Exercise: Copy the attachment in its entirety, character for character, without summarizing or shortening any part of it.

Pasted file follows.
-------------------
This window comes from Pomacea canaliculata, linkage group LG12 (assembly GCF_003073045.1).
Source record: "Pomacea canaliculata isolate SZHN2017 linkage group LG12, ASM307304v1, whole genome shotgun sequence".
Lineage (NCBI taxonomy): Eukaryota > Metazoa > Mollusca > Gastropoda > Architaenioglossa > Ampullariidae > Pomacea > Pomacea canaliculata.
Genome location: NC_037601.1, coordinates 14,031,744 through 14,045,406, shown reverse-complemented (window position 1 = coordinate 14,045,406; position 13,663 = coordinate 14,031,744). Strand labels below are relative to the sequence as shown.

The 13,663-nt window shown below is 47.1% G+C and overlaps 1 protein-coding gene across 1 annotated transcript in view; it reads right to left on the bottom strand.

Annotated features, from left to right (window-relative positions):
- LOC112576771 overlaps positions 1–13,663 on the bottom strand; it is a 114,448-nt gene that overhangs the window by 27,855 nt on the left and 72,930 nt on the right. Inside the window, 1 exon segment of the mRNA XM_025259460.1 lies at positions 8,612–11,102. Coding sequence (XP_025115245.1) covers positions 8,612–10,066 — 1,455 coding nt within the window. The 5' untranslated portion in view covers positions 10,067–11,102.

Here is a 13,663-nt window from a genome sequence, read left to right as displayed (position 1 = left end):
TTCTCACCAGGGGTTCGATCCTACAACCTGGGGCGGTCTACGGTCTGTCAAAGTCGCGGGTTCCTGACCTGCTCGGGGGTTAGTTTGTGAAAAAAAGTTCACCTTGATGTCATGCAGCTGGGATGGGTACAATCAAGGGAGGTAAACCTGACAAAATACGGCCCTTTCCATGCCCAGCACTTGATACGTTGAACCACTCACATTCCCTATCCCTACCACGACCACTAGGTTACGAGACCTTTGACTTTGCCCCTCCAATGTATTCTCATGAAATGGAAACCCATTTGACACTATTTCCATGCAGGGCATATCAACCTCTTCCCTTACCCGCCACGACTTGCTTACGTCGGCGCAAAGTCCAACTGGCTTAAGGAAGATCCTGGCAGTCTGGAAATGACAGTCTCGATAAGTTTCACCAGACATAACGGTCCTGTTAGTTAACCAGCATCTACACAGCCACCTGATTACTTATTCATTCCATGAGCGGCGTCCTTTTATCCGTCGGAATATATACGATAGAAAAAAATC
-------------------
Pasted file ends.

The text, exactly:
This window comes from Pomacea canaliculata, linkage group LG12 (assembly GCF_003073045.1).
Source record: "Pomacea canaliculata isolate SZHN2017 linkage group LG12, ASM307304v1, whole genome shotgun sequence".
Lineage (NCBI taxonomy): Eukaryota > Metazoa > Mollusca > Gastropoda > Architaenioglossa > Ampullariidae > Pomacea > Pomacea canaliculata.
Genome location: NC_037601.1, coordinates 14,031,744 through 14,045,406, shown reverse-complemented (window position 1 = coordinate 14,045,406; position 13,663 = coordinate 14,031,744). Strand labels below are relative to the sequence as shown.

The 13,663-nt window shown below is 47.1% G+C and overlaps 1 protein-coding gene across 1 annotated transcript in view; it reads right to left on the bottom strand.

Annotated features, from left to right (window-relative positions):
- LOC112576771 overlaps positions 1–13,663 on the bottom strand; it is a 114,448-nt gene that overhangs the window by 27,855 nt on the left and 72,930 nt on the right. Inside the window, 1 exon segment of the mRNA XM_025259460.1 lies at positions 8,612–11,102. Coding sequence (XP_025115245.1) covers positions 8,612–10,066 — 1,455 coding nt within the window. The 5' untranslated portion in view covers positions 10,067–11,102.

Here is a 13,663-nt window from a genome sequence, read left to right as displayed (position 1 = left end):
TTCTCACCAGGGGTTCGATCCTACAACCTGGGGCGGTCTACGGTCTGTCAAAGTCGCGGGTTCCTGACCTGCTCGGGGGTTAGTTTGTGAAAAAAAGTTCACCTTGATGTCATGCAGCTGGGATGGGTACAATCAAGGGAGGTAAACCTGACAAAATACGGCCCTTTCCATGCCCAGCACTTGATACGTTGAACCACTCACATTCCCTATCCCTACCACGACCACTAGGTTACGAGACCTTTGACTTTGCCCCTCCAATGTATTCTCATGAAATGGAAACCCATTTGACACTATTTCCATGCAGGGCATATCAACCTCTTCCCTTACCCGCCACGACTTGCTTACGTCGGCGCAAAGTCCAACTGGCTTAAGGAAGATCCTGGCAGTCTGGAAATGACAGTCTCGATAAGTTTCACCAGACATAACGGTCCTGTTAGTTAACCAGCATCTACACAGCCACCTGATTACTTATTCATTCCATGAGCGGCGTCCTTTTATCCGTCGGAATATATACGATAGAAAAAAATC